James Causey, a columnist for the Milwaukee Journal Sentinel, spent a day with a gentleman who open-carried his pistol. Mr. Causey writes:
Here's my take: While a person has a right to legally open carry, I don't understand the need to draw unwanted attention. Why display your gun when you can carry a weapon — with a concealed-carry permit — under your clothing? I don't want to be in a restaurant next to someone with a gun any more than I want to sit next to a smoker.Now I’m not going to say that Mr. Causey has no right to his opinion. In fact, I’m sure there are plenty of others who would agree with him. But the problem with his article is that it shows he carries a preconceived notion as to how open-carry ought to be perceived within the community.
Here’s what I mean. He writes:
When he parked at Home Depot and got out of his Chevrolet pickup, I walked behind [the man] to see if any of the workers or shoppers paid attention to the firearm. Most people appeared not to notice, and when a worker helped him to pick out an electric saw, he didn't appear to be alarmed.It’s almost as if Mr. Causey was, oh, I don’t know, expecting people to freak out and run away screaming. Few seemed to notice the firearm; those who did, for all intents and purposes, didn’t seem to care (or be ‘alarmed’); only at ‘the bank’ did anyone actually pay noticeable attention, and even then only one man felt compelled to ‘back away’.
While [the man’s] firearm didn't draw much attention at Home Depot, Petco and the service station, several people noticed at the Tri-City National Bank inside the Pick 'n Save. One man in line backed up a few feet when he spotted the gun. (emphases mine)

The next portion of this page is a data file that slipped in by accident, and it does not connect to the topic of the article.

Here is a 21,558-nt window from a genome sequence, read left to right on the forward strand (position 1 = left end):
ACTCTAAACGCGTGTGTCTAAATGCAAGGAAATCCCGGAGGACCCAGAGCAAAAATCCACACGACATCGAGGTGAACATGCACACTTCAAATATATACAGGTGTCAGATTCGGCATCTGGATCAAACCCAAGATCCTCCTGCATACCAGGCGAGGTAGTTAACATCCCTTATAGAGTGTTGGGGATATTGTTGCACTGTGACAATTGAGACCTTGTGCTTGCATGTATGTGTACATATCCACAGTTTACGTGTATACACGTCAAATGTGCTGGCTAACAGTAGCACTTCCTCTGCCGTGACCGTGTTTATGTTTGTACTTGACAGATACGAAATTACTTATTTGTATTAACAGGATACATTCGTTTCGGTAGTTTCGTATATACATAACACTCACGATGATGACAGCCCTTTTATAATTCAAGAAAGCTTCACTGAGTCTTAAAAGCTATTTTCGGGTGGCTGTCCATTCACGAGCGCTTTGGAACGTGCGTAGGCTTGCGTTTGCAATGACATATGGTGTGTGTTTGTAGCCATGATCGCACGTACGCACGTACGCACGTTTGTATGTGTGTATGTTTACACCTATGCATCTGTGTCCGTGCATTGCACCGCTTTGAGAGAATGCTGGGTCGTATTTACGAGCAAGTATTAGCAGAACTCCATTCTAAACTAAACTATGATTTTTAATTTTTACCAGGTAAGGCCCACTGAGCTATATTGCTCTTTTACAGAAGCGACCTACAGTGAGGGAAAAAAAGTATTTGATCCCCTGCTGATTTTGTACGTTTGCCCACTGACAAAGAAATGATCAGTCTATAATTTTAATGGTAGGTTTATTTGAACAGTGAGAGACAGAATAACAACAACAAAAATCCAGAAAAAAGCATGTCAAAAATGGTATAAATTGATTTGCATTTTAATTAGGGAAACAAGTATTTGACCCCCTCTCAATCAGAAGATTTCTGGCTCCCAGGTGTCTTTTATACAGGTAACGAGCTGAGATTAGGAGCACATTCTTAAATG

Now here’s an important point about the whole ‘bank’ thing: if this TCF Bank is like most other banks inside supermarkets in the Milwaukee area, it looks like this:
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That’s right: a service counter with a small attached office – hardly the stand-alone bank-with-teller-cages-and-a-vault you might visualize in reading the article. So, if you wish to be technical, the gentleman Mr. Causey was with was in a supermarket and stepped up to the bank-branch counter.
I will agree with the sentiment voiced in the article that some open-carry (like the guys walking around town with their rifles slung over their shoulders) doesn’t help the cause a whole lot. But Mr. Causey’s article, though not ironclad proof that fears of open-carried firearms are misplaced, is another piece of evidence that, perhaps, there aren’t all that many people out in the community who react with instant, pants-wetting fear of seeing a handgun.